Covering Female Athletes

CASE STUDY: Sexualized Portrayals of Female Athletes in Sports Journalism

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Photo: Sports Illustrated

It is difficult to argue with the claim that female athletes receive less coverage than their male counterparts. In addition to considering how often female athletes are covered, journalists must also consider how they are portrayed when they are covered. Sports Illustrated, for example, is known for rarely portraying female athletes on its cover, but, on February 8th, 2010, Olympic skier Lyndsey Vonn was featured with the caption “America’s Best Woman Skier Ever.” Although this can be seen as a great moment for Vonn, and for female athletes in general, there were also those who took offense to the skier’s positioning in what some have called “a sexually provocative pose.”
The controversy surrounding the picture is two-fold. First, there is disagreement over whether the picture is or is not sexually suggestive. On the cover, Vonn is pictured on a mountain in a tuck position. As multiple commentators noted, male skier, A. J. Kitt, was featured on a 1992 Sports Illustrated cover in a similar pose. However, according to Nicole LaVoi, an expert on women in sports, the images of the two skiers differ in that Kitt is portrayed “in action,” looking forward down the hill, and wearing his helmet. Vonn, however, is clearly posed. She is obviously not moving down the hill. She is also facing the camera and is not wearing her helmet.
Those who find the picture to be offensive argue that it is just another of many examples of the journalistic tendency to portray female athletes as sex objects. Because women athletes receive less coverage, the instances where they are prominently featured are more significant. Portrayals that sexualize female athletes reinforce traditional gender norms and downplay female athletic ability. Photos like Vonn’s, they argue, may sell magazines, but they only work to increase interest in her body, not her athleticism.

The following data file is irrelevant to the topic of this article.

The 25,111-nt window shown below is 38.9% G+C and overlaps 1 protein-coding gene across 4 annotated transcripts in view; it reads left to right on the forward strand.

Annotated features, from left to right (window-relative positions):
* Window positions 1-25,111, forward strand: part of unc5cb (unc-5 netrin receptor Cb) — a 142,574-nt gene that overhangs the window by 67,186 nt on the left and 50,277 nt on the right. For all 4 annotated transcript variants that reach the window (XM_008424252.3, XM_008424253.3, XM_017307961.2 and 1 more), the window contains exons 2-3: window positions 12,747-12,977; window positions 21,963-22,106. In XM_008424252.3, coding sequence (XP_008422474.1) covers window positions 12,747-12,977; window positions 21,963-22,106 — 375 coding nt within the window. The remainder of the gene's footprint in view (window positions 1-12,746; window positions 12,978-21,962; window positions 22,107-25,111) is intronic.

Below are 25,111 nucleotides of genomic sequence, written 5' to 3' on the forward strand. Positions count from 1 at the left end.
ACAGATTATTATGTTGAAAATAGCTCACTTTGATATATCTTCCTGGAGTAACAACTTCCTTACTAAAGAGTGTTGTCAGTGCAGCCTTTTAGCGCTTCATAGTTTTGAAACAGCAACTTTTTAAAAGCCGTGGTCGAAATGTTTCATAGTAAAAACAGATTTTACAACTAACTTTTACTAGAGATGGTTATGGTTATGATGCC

Those who are not offended by the image either do not see any sexual connotations, or do not find the combination of sex and women’s sports to be problematic. Wendy Parker, a sports journalist, does not see anything provocative in the Sport Illustrated image, and she even points out that Vonn is fully clothed “from head to toe.” Then there are those who argue that it doesn’t matter even if it is a “sexy” picture. Sports Illustrated has a predominately male readership, so it may be a business-boosting ploy to promote reader interest in female competitive skiing. Additionally, female athletes have a right to celebrate their bodies without being told how to “behave.” As sports blogger Chris Chase asks, “Why can’t she be both the best skier in the world and really, really attractive too?”
Discussion Questions:

  1. What ethical values are in conflict with sites such as Racists Getting Fired?
  2. Do you agree with the “naming and shaming” approach to those who make racist (or sexist) comments online? Why or why not?
  3. If false accusations (such as that made against Rivera) could be eliminated, would such sites be ethical means of anti-racist activism?
  4. Do such crowd-sourced tactics stand a chance of creating a less racist society?
  5. How are such sites ethically different from in-person forms of activism such as picketing and boycotts?

 Further Information:

Austin Knoblauch, “Lindsey Vonn’s Sports Illustrated cover shot skis into controversy.” Available at:

Chris Chase, “Let the Lindsey Vonn Hype Begin: Vonn is Sports Illustrated Cover Girl.” Available at:

Mary Jo Kane, “Sex sells Sex, not Women’s Sports.” The Nation, August 15-22, 2011. Available at:

Wendy Parker, “A Truly Warped Way of seeing Women Athletes,” Available at:


Danee Pye, Ph.D., & Scott R. Stroud, Ph.D.
Media Ethics Initiative
Center for Media Engagement
University of Texas at Austin

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Scott R. Stroud

Program Director of Media Ethics